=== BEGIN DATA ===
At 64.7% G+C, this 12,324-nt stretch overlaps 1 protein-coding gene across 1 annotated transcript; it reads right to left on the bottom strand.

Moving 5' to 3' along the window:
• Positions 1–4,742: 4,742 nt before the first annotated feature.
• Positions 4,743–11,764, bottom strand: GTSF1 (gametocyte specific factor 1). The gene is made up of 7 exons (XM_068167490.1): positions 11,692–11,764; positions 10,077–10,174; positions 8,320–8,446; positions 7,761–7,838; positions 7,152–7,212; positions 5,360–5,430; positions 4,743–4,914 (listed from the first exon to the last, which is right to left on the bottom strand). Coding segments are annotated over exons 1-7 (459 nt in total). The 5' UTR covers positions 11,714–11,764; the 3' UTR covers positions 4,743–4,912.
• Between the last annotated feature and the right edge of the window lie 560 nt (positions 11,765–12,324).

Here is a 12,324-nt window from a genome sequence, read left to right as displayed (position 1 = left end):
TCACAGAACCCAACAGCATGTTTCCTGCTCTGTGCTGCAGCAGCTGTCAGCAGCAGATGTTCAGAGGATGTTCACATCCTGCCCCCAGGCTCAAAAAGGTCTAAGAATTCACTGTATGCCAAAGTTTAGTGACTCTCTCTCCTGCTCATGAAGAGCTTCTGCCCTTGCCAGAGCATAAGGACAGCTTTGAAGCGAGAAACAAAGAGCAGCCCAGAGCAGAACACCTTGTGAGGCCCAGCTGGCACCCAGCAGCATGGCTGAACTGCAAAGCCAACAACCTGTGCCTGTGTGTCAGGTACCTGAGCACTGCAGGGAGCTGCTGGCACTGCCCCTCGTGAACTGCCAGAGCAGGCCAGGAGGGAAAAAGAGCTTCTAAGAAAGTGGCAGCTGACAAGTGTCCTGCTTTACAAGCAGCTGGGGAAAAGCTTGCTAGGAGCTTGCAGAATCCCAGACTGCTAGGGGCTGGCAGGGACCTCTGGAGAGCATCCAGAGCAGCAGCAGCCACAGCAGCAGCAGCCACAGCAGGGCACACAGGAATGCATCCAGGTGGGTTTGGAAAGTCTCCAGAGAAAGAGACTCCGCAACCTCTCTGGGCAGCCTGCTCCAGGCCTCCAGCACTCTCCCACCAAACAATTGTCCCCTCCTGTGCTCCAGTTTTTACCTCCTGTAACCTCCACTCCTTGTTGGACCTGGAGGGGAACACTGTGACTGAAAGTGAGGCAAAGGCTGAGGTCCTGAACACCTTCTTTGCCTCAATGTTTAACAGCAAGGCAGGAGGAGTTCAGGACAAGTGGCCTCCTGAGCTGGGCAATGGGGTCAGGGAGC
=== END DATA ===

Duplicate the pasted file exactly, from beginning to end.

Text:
At 64.7% G+C, this 12,324-nt stretch overlaps 1 protein-coding gene across 1 annotated transcript; it reads right to left on the bottom strand.

Moving 5' to 3' along the window:
• Positions 1–4,742: 4,742 nt before the first annotated feature.
• Positions 4,743–11,764, bottom strand: GTSF1 (gametocyte specific factor 1). The gene is made up of 7 exons (XM_068167490.1): positions 11,692–11,764; positions 10,077–10,174; positions 8,320–8,446; positions 7,761–7,838; positions 7,152–7,212; positions 5,360–5,430; positions 4,743–4,914 (listed from the first exon to the last, which is right to left on the bottom strand). Coding segments are annotated over exons 1-7 (459 nt in total). The 5' UTR covers positions 11,714–11,764; the 3' UTR covers positions 4,743–4,912.
• Between the last annotated feature and the right edge of the window lie 560 nt (positions 11,765–12,324).

Here is a 12,324-nt window from a genome sequence, read left to right as displayed (position 1 = left end):
TCACAGAACCCAACAGCATGTTTCCTGCTCTGTGCTGCAGCAGCTGTCAGCAGCAGATGTTCAGAGGATGTTCACATCCTGCCCCCAGGCTCAAAAAGGTCTAAGAATTCACTGTATGCCAAAGTTTAGTGACTCTCTCTCCTGCTCATGAAGAGCTTCTGCCCTTGCCAGAGCATAAGGACAGCTTTGAAGCGAGAAACAAAGAGCAGCCCAGAGCAGAACACCTTGTGAGGCCCAGCTGGCACCCAGCAGCATGGCTGAACTGCAAAGCCAACAACCTGTGCCTGTGTGTCAGGTACCTGAGCACTGCAGGGAGCTGCTGGCACTGCCCCTCGTGAACTGCCAGAGCAGGCCAGGAGGGAAAAAGAGCTTCTAAGAAAGTGGCAGCTGACAAGTGTCCTGCTTTACAAGCAGCTGGGGAAAAGCTTGCTAGGAGCTTGCAGAATCCCAGACTGCTAGGGGCTGGCAGGGACCTCTGGAGAGCATCCAGAGCAGCAGCAGCCACAGCAGCAGCAGCCACAGCAGGGCACACAGGAATGCATCCAGGTGGGTTTGGAAAGTCTCCAGAGAAAGAGACTCCGCAACCTCTCTGGGCAGCCTGCTCCAGGCCTCCAGCACTCTCCCACCAAACAATTGTCCCCTCCTGTGCTCCAGTTTTTACCTCCTGTAACCTCCACTCCTTGTTGGACCTGGAGGGGAACACTGTGACTGAAAGTGAGGCAAAGGCTGAGGTCCTGAACACCTTCTTTGCCTCAATGTTTAACAGCAAGGCAGGAGGAGTTCAGGACAAGTGGCCTCCTGAGCTGGGCAATGGGGTCAGGGAGC